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Old 11 January 2017, 20:45   #4
Pat the Cat

Join Date: Dec 2016
Location: Nottingham, UK
Posts: 481
Originally Posted by Akira View Post
All the JEsus On Es files sound horribly distorted, how are they "remastered"?
The random OGG I downloaded sounded OK.
Yes digital delay cycle was turned off with nearly all the Oggs. Try the Electric.flac.

Delay helps with conventional domestic audio equipment, but it's really the original 8 bit 4 channel mix that is "distorted" in some ways. I also had to give a realistic idea rather than everything simulated perfectly. Real world hardware rarely turns out better or the same as paper design hardware.

I invite people to try with headphones and hear the differences between LSD 8 bit and LSD DR 8 bit. The original Amiga version does indeed sound horribly distorted. The DR 8 Bit sounds wonderful in comparison.

[ Show youtube player ]

I think Akira is listening on a very good amplifier and some very nice speakers. Celestions, perhaps? Most people don't have them, at £18,0000 per speaker. Bose much more affordable and 99.99% as good.

So, hardware maybe needs a delay on / off control. Then again, if you can afford high quality audio gear, you would be using a Delfina and outputing 16 bit stereo in the first place.

Originally Posted by pandy71 View Post
Are you able to elaborate on this? What kind technology is used to enhance audio (something like spectral band replication)?
I am happy to elaborate, and NO analog was used. The enhancement done is purely digital. I haven't heard of spectral band replication as such, so it might be the same.

First, I took a mod, and extracted the digital data for left and right channels. This was saved in 16 bit format, using Sonique (can use other packages, just what I had to hand).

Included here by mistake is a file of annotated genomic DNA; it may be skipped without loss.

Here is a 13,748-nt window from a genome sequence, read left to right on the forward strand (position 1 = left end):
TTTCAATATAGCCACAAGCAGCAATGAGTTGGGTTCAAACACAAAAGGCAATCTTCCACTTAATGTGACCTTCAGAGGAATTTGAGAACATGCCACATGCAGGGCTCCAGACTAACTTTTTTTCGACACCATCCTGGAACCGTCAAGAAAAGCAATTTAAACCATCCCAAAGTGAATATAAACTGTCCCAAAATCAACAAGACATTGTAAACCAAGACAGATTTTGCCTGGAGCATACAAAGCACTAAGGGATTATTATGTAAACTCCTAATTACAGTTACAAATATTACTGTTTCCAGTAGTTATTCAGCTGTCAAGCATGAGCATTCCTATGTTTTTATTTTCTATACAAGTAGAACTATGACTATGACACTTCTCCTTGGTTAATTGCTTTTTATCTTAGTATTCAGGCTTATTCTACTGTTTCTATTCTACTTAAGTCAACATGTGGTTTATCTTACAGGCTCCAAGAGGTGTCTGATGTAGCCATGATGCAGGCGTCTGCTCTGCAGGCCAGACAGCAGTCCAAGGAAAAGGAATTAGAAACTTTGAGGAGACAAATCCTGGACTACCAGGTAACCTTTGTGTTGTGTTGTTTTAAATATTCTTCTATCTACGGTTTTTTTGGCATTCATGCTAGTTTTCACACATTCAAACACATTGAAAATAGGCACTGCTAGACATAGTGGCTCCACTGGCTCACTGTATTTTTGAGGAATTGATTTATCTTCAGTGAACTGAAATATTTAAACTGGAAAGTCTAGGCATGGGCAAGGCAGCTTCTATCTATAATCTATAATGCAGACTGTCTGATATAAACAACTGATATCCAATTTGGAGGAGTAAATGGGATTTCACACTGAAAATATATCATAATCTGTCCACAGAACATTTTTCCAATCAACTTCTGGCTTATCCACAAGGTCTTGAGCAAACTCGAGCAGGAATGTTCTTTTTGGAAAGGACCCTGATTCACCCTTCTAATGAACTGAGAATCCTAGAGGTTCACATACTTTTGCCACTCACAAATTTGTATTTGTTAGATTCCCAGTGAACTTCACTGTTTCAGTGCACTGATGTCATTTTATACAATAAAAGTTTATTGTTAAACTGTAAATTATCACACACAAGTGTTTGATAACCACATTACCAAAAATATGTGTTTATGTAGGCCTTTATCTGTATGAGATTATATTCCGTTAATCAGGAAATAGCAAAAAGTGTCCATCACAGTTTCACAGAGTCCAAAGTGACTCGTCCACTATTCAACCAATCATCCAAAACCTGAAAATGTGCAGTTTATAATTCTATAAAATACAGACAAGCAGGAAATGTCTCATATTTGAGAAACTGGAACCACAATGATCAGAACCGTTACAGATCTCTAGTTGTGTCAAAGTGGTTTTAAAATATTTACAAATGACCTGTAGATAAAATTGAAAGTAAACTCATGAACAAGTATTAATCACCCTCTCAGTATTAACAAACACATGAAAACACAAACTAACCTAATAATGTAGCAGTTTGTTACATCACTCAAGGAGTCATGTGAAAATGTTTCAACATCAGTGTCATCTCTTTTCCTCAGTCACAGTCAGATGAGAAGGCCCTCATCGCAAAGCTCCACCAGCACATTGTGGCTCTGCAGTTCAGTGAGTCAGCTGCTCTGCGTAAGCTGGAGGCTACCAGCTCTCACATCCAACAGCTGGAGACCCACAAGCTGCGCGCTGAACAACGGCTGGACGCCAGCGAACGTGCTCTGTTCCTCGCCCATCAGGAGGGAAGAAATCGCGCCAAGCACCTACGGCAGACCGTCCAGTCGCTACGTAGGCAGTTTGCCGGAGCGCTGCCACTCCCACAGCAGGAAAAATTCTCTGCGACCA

So the Amiga 8 bit is now 16 bit, but the sample rate is still whatever was used to make it with. Two huge great wav files.

Then, these were loaded into Audacity, which in itself converts those into 32 bit samples with a sample rate of 44.1 KHz.

After that, digital effects using Audacity were added, but the main point is, a CPU was used to "redraw" the samples from an 8 bit workspace into a 32 bit workspace at a much higher sample rate. I use the word "redraw", you could also use the word "calculate".

A little bit like zooming in on a fractal program.

The final part of the mix is the delay. One side is mixed to the other, either in perfect sync, or with a little delay.

Then you compress and expand it so that it has IMPACT. A real musical technician would just say "compress it to fuck", but I am not a musician, or a studio engineer, I just hung out with quite a few of them.

Finally the combined sound is output to both audio outputs. Effectively, it's just repeated mono, but it still started as 4 separate sounds so the mind doesn't notice, it hears multiple sounds across multiple channels, so does not recognize it as such. A delay takes out the inherant clicks, but will upset musical purists who are used to the snap, crackle and pop of Amiga tunes.

Quieter bits sound louder, louder bits sound quieter.

It's not quite what a pro would use in a sound studio, but in terms of coming up with hardware to do that, it is all just a digital process. No filtering involved. It is broadly similar to the studio recording process, but very much simplified and automated.

The Omega and Pyramid were, from what I gather, analog frequency filters and boosters. They did take noise out but they also dumped some frequency responses, which is why there are two versions of the Omega.

This is better than either, as a concept, but you can do EVEN BETTER with just software. alone. Right at the beginning, you seperate each of the four channels seperately and clean them up sepeately. Then mix them. You just can't do it in realtime with hardware without taking inputs from the top of the Paula chip or similar. Far easier to build a box that plugs into the sound phono sockets on the outside. Works any Amiga. Works any stereo audio output.

Whether "works" is what you want is different, it's not aimed at deep pockets. It was my idea of how Omega SE worked when I first heard about it. Turns out, my idea was better, just far too expensive to implement at the time.

Last edited by Pat the Cat; 11 January 2017 at 21:42.
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